Other writers like Sussman have said that the view of B&B as evil Trek-destroyers is misguided. And yet, it is so very difficult to see how this could be the case. Braga stepped back, Coto stepped forward, and the fans loved what Coto helped to create.

The reasons for the demise of Enterprise have been and will be discussed at length. There will be unceasing discussions about UPN, Paramount brass, "franchise fatigue", and so on. In the final analysis, though, Coto and the writers of the fourth season proved that there are still good stories to be told in the Trek universe, and that the only fatigue involved was that of Berman and Braga and of the fans in relation to their less-than-stellar talent.

They may not have intentionally destroyed Trek, but they certainly served and aided the Trek-bashers. Whether the franchise can ever return after bashing became such a popular pasttime for some so-called fans is unclear, but I predict that over time ENT4 will remind people of what might've been, and what could be again.

I hate to see Trek off the airwaves, but if that's what it takes to enable talented people like Coto or the Reeves-Stevens duo to come back in a few years and make Trek the way it should be made, I'm all for it. And if Trek never returns . . . if the real world catches up too far and makes the whole thing too anachronistic, or if the powers that be never get their act in gear . . . well, at least with the last season of Enterprise we got to see good Trek again, instead of there being no counterpoint to the idea of "too many trips to the well".


The Cancer

Let it never be said that the behavior of the SD.Net crowd toward opponents is unique . . . as scary as that may be.

This posting at imrics.net sums it up best:

Maureen O'Gara (employed by SYS-CON) the infamous anti-Linux writer has been indulging in yellow journalism for quite some time now. She has reached an new low, however. Now she is attacking individuals by revealing the names, addresses, and photographs of Pamela Jones and her family. Pamela's 'crime'? Publishing legal documents and commentary that not only refute M. O'Gara's articles thoroughly, but expose the very nature of the SCO group's lawsuit against IBM. SCO, as you probably know, has decided that Linux 'belongs' to them exclusively. They have violated the GPL repeatedly, and brought a 5 billion dollar lawsuit against IBM without evidence of wrongdoing. Indeed, much of their lawsuit has revolved around actually trying to get IBM to give them source code so that they can find the evidence they need. Over the course of their lawsuit, M. O'Gara has been printing press releases from SCO almost word-for-word, and has been growing more and more shrill as SCO's legal tactics, theories and actions have been revealed (again, through the actual court documents) on Grocklaw.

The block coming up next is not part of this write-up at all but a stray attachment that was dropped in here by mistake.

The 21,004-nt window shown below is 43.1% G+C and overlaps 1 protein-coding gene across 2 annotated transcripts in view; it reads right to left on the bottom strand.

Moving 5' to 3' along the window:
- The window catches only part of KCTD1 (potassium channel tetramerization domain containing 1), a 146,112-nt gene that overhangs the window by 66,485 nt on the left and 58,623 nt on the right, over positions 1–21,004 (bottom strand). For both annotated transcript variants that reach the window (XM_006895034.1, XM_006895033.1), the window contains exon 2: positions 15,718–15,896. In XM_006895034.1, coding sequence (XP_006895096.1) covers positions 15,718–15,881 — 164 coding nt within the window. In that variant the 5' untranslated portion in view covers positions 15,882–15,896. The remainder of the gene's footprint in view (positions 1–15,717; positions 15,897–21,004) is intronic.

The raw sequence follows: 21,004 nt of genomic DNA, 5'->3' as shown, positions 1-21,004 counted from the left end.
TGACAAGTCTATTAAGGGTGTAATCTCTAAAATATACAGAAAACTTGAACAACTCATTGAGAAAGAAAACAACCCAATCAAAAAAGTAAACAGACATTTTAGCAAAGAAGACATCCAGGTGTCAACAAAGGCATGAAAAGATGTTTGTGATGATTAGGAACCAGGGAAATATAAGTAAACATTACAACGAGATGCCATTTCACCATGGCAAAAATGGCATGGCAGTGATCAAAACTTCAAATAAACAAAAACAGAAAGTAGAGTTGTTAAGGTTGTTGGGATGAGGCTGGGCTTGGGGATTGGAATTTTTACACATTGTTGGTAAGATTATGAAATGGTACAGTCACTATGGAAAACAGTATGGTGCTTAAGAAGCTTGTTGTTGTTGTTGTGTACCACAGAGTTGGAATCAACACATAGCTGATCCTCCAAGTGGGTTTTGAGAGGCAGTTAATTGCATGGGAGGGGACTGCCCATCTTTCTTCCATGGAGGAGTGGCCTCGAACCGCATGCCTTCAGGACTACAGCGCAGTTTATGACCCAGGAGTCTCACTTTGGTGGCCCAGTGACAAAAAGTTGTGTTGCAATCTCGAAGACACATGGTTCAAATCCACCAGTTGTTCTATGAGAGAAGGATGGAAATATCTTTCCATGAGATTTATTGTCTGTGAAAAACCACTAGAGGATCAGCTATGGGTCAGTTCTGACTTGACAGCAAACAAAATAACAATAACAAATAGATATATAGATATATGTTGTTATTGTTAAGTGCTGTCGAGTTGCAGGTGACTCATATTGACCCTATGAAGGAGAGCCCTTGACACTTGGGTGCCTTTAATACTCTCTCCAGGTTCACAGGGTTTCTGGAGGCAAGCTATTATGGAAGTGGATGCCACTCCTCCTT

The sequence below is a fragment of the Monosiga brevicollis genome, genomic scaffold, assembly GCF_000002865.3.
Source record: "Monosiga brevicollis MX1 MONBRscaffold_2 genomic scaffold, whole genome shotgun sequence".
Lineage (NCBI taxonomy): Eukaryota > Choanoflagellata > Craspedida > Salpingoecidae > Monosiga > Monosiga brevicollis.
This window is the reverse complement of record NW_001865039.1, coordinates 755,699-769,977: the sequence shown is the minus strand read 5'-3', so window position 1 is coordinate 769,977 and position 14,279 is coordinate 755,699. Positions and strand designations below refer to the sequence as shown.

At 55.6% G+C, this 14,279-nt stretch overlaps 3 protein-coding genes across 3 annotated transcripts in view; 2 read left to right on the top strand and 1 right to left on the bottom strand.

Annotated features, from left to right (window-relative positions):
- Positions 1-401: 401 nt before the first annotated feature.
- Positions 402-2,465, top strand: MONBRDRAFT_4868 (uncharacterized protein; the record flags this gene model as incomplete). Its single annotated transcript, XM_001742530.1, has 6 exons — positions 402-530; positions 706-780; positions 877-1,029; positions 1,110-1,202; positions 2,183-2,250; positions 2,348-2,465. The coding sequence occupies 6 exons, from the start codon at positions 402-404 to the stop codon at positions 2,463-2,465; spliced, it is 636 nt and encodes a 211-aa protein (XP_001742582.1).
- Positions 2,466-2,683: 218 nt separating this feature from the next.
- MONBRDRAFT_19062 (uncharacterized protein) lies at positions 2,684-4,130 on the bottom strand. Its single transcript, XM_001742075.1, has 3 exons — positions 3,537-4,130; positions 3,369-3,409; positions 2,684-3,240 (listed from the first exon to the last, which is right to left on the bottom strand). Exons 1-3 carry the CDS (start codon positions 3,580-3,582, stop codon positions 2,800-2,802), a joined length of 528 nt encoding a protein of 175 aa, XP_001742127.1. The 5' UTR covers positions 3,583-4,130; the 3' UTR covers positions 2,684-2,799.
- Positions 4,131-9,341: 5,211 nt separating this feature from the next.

O'Gara's smear tactics have now fallen to a new low; she is trying to discredit Ms. Jones by painting as some kind of crackpot, and by sending private investigators (funded by SCO?) to 'expose' Ms. Jones' private details to the public. This can only be because Ms. Jones has always tried to maintain her privacy. O'Gara has claimed that she is the victim of threats from the Linux community (again without evidence - though she claims this, she never even tried to call the police, for example) - this can only be her twisted idea of revenge.

Ms. O'Gara has finally gone too far, in my opinion. She has gone from a sad, clownish figure, to an abusive menace. She must be stopped, as a lesson to other yellow journalists in our field.

O'Gara was terminated by Sys-Con yesterday and all of her writings have been deleted . . . an appropriate end.

See also:

Of course, one could play tit-for-tat with the SD.Net crowd . . . I could post pictures, phone numbers, addresses, and so on of them . . . and though I have such information available, I have no intention of doing so.

It is an irony that those who take the low road are protected by those who don't. PJ of Groklaw won't be stalking O'Gara . . . I don't post the info of the SD.Net freakshow . . . criminals get trials . . . and so on.

(But, then, it is always fun to see the worst scumbags howl when they get out-evilled by someone they never considered to be that sort of threat. Oh, temptation . . . )

The main problem with uncivilized behavior like O'Gara's, though, is that it poisons the well of discourse altogether, and those who don't take the low road aren't interested in that sort of thing. "Oh," you say, "but with O'Gara fired there is no discourse, so the high-roaders are hypocrites!" No, there's still discourse, just not with O'Gara . . . or in other words, like chemotherapy, the poison in the well has simply helped clean out the cancer.